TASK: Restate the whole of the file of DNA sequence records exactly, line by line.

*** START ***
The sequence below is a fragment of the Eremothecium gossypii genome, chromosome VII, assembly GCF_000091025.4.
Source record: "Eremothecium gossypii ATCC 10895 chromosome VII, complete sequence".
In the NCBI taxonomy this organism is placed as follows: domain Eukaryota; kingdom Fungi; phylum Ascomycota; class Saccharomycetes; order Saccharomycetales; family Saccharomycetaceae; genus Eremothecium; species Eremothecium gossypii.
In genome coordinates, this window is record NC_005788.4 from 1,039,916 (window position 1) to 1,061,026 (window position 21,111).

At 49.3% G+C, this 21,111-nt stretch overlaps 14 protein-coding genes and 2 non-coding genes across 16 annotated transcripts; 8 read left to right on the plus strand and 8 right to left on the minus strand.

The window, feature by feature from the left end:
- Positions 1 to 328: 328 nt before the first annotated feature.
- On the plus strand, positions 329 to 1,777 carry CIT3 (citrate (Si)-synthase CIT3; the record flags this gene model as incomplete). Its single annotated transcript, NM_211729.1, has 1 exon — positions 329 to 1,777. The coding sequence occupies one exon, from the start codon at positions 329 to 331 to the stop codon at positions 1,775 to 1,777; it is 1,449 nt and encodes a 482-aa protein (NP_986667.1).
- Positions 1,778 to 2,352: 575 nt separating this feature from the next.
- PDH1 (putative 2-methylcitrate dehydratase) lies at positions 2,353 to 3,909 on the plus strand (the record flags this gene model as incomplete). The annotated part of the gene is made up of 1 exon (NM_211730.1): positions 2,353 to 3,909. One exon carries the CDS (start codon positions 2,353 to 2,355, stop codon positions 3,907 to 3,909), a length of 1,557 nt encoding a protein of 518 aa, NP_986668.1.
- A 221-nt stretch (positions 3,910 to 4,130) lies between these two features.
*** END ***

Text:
The sequence below is a fragment of the Eremothecium gossypii genome, chromosome VII, assembly GCF_000091025.4.
Source record: "Eremothecium gossypii ATCC 10895 chromosome VII, complete sequence".
In the NCBI taxonomy this organism is placed as follows: domain Eukaryota; kingdom Fungi; phylum Ascomycota; class Saccharomycetes; order Saccharomycetales; family Saccharomycetaceae; genus Eremothecium; species Eremothecium gossypii.
In genome coordinates, this window is record NC_005788.4 from 1,039,916 (window position 1) to 1,061,026 (window position 21,111).

At 49.3% G+C, this 21,111-nt stretch overlaps 14 protein-coding genes and 2 non-coding genes across 16 annotated transcripts; 8 read left to right on the plus strand and 8 right to left on the minus strand.

The window, feature by feature from the left end:
- Positions 1 to 328: 328 nt before the first annotated feature.
- On the plus strand, positions 329 to 1,777 carry CIT3 (citrate (Si)-synthase CIT3; the record flags this gene model as incomplete). Its single annotated transcript, NM_211729.1, has 1 exon — positions 329 to 1,777. The coding sequence occupies one exon, from the start codon at positions 329 to 331 to the stop codon at positions 1,775 to 1,777; it is 1,449 nt and encodes a 482-aa protein (NP_986667.1).
- Positions 1,778 to 2,352: 575 nt separating this feature from the next.
- PDH1 (putative 2-methylcitrate dehydratase) lies at positions 2,353 to 3,909 on the plus strand (the record flags this gene model as incomplete). The annotated part of the gene is made up of 1 exon (NM_211730.1): positions 2,353 to 3,909. One exon carries the CDS (start codon positions 2,353 to 2,355, stop codon positions 3,907 to 3,909), a length of 1,557 nt encoding a protein of 518 aa, NP_986668.1.
- A 221-nt stretch (positions 3,910 to 4,130) lies between these two features.